Now, the next step is to get PacifiCorp, owned by Warren Buffett’s Berkshire Hathaway, to remove its four outdated dams on the Klamath. While we have a lot to celebrate with yesterday’s agreement, we are still working to finalize the dam removal agreement with PacifiCorp, which is an essential part of the package.
The Klamath River, flowing in Oregon and California, once supported the third-largest salmon run on the west coast. But the construction of four dams and years of irrigation diversions have taken their toll. Today, Klamath salmon and steelhead runs are a fraction of their historic abundance, with some near extinction. This has hurt the Karuk, Yurok, Klamath and Hoopa tribes whose livelihoods and cultures depend on the river and its salmon. It has been a disaster for fishermen, who have lost hundreds of millions of dollars because of fisheries shut-downs. And it has created uncertainties and difficulties for the basin’s farmers, who need a reliable supply of water for their crops.But yesterday, former adversaries came together and announced a plan for a more sustainable future in the Klamath Basin. The Klamath River Basin Restoration Agreement includes a program to rebuild fish populations, more predictable irrigation water allocations for farmers, reliable water supplies for the basin’s national wildlife refuges, and assistance for counties impacted by the removal of PacifiCorp’s dams.
Parties to the Basin Agreement include American Rivers and 8 other conservation organizations; four tribes (Karuk, Yurok, Klamath and Hoopa); Klamath County (OR), Siskiyou and Humboldt Counties (CA), the Klamath Water Users Association, farmers outside of the federal irrigation project, the Pacific Coast Federation of Fisherman’s Associations, the states of Oregon and California, the Department of the Interior and the Department of Commerce.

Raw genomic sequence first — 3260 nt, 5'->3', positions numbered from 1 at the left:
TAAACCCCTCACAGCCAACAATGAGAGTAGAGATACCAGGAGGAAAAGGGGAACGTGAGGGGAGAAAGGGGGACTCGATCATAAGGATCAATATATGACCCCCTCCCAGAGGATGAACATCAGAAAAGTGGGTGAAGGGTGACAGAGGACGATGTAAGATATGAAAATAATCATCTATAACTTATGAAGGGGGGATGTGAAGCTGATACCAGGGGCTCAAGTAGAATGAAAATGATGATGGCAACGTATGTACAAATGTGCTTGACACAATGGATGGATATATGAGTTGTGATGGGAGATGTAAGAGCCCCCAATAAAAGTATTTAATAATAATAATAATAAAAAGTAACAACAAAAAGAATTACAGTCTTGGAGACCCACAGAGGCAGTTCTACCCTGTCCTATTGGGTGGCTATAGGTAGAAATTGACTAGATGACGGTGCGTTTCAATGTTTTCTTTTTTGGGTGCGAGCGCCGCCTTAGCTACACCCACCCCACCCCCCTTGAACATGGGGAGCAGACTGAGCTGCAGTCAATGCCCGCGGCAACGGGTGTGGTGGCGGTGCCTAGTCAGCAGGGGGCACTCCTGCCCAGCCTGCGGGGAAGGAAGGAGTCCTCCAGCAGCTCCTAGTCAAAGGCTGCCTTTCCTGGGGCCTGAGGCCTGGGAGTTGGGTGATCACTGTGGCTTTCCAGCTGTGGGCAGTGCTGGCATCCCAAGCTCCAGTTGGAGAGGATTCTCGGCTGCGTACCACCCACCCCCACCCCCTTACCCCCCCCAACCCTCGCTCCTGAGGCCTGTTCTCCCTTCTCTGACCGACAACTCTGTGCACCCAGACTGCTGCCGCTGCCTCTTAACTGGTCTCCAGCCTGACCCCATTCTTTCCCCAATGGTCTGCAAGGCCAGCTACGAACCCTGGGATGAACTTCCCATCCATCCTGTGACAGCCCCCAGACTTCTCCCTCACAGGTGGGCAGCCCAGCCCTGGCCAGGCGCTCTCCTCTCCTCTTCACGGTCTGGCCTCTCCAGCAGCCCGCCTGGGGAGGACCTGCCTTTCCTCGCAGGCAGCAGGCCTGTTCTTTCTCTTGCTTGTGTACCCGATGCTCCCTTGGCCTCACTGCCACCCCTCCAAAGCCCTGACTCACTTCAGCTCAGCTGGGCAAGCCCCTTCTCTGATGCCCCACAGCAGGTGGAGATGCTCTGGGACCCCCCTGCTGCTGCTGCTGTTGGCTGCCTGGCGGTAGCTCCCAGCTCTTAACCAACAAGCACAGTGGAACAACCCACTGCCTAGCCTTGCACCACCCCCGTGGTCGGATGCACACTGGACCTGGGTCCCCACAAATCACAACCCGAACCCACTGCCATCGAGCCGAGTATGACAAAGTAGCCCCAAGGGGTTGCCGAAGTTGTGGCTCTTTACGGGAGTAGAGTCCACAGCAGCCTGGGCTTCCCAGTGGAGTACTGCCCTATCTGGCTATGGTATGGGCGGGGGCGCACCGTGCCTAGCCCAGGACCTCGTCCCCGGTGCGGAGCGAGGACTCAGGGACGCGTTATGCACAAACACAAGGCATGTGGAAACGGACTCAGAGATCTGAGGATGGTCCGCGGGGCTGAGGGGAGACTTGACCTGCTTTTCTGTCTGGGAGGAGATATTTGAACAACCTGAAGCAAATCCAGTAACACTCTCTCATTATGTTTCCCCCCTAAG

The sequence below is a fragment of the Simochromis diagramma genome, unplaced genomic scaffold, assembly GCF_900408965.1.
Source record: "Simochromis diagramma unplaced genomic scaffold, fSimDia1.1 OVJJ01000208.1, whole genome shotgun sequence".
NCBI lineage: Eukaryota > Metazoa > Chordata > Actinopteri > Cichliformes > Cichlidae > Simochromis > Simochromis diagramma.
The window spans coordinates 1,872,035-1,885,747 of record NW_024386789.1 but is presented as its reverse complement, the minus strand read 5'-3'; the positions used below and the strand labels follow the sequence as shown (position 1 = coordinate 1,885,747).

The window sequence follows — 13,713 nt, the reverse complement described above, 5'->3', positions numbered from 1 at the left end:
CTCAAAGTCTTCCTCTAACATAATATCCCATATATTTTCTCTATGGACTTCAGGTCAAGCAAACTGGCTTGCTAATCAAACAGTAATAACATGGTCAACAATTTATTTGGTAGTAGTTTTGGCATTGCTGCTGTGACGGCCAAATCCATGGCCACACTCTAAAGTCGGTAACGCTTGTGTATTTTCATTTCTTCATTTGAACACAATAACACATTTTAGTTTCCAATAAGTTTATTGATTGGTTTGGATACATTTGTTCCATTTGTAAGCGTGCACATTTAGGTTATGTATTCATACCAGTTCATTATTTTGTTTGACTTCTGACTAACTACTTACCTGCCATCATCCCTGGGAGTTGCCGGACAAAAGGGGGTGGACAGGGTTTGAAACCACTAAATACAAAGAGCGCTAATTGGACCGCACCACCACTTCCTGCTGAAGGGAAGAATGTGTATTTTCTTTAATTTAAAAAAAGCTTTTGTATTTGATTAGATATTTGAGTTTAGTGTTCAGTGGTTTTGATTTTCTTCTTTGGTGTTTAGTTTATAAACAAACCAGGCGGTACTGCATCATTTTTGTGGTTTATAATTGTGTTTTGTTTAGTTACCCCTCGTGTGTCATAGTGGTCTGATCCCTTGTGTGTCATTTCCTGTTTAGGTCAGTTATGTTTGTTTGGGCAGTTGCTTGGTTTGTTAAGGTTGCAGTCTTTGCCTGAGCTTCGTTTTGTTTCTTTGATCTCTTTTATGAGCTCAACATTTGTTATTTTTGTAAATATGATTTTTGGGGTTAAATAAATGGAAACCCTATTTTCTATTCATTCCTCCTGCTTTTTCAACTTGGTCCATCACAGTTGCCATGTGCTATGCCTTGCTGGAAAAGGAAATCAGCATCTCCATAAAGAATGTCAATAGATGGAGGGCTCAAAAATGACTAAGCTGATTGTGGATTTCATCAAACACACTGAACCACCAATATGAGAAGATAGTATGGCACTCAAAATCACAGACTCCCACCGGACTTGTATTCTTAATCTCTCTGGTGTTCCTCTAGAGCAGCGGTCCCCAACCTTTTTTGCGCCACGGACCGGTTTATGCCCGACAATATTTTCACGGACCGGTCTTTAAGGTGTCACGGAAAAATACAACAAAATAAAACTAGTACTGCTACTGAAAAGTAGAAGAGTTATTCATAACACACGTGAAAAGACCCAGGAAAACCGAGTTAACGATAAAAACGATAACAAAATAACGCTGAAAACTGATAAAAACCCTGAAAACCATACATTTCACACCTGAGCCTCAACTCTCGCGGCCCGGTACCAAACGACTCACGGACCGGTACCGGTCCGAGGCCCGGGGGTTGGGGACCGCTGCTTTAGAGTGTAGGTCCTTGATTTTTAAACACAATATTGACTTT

Now the ball is in PacifiCorp’s court. The company needs to agree to remove its four dams [JC Boyle, Copco 2, Copco 1 and Iron Gate (shown above, and the iron gate dam area, pre -construction, which is shown below)] on the Klamath River. Dam removal, which would open 350 miles of historic salmon habitat, is critical to the restoration of the salmon runs. The Basin Agreement and the dam removal agreement with PacifiCorp must go hand in hand. Without one, the other won’t go forward.
But if all goes well, this will be the biggest dam removal and river restoration project our nation has ever seen. To see what a restored, free-flowing Klamath River would look like, take a look at the animated visualizations American Rivers created.
Dam removal is not only the right move for the river and salmon, it’s the right move for PacifiCorp’s customers. A study by the California Energy Commission (CEC) and the Department of the Interior found that removing the dams and replacing their power would save PacifiCorp customers up to $285 million over 30 years.
The four dams produce a nominal amount of power, which the CEC says can be replaced using renewables and efficiency measures, without contributing to global warming.
So, while we still have a lot of work ahead of us, solutions are in sight for the Klamath Basin. We have an opportunity here to create a win-win for the river and its people.
You can help us restore the Klamath River. Send a message to Warren Buffett’s PacifiCorp that these dams no longer make sense and need to go. You can direct your letter to this address:
Mr. Warren Buffett
Berkshire Hathaway, Inc.
1440 Kiewit Plaza
Omaha, NE 68131
I look forward to posting other updates here as we make progress in this exciting river restoration effort.
Image credit::American Rivers, Klamath River photo gallery, Iron Gate Dam.